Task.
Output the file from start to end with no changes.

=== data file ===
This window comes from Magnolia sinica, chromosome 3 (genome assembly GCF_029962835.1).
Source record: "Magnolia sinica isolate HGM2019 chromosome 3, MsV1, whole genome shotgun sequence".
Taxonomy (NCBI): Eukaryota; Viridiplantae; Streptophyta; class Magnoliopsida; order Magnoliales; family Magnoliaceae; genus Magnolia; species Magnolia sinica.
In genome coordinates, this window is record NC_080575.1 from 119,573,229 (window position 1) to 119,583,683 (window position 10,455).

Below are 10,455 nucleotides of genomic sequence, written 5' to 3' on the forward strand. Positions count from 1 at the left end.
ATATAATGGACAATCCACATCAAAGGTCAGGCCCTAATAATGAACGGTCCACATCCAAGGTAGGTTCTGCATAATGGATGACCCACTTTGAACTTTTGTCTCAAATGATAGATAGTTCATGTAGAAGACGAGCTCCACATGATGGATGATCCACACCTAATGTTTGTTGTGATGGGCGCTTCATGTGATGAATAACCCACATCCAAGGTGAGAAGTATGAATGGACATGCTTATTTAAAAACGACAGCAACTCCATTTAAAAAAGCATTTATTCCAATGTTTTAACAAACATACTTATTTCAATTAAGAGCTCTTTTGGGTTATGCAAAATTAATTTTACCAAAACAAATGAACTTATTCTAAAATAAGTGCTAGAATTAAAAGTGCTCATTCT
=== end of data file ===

This window comes from Magnolia sinica, chromosome 3 (genome assembly GCF_029962835.1).
Source record: "Magnolia sinica isolate HGM2019 chromosome 3, MsV1, whole genome shotgun sequence".
Taxonomy (NCBI): Eukaryota; Viridiplantae; Streptophyta; class Magnoliopsida; order Magnoliales; family Magnoliaceae; genus Magnolia; species Magnolia sinica.
In genome coordinates, this window is record NC_080575.1 from 119,573,229 (window position 1) to 119,583,683 (window position 10,455).

Below are 10,455 nucleotides of genomic sequence, written 5' to 3' on the forward strand. Positions count from 1 at the left end.
ATATAATGGACAATCCACATCAAAGGTCAGGCCCTAATAATGAACGGTCCACATCCAAGGTAGGTTCTGCATAATGGATGACCCACTTTGAACTTTTGTCTCAAATGATAGATAGTTCATGTAGAAGACGAGCTCCACATGATGGATGATCCACACCTAATGTTTGTTGTGATGGGCGCTTCATGTGATGAATAACCCACATCCAAGGTGAGAAGTATGAATGGACATGCTTATTTAAAAACGACAGCAACTCCATTTAAAAAAGCATTTATTCCAATGTTTTAACAAACATACTTATTTCAATTAAGAGCTCTTTTGGGTTATGCAAAATTAATTTTACCAAAACAAATGAACTTATTCTAAAATAAGTGCTAGAATTAAAAGTGCTCATTCT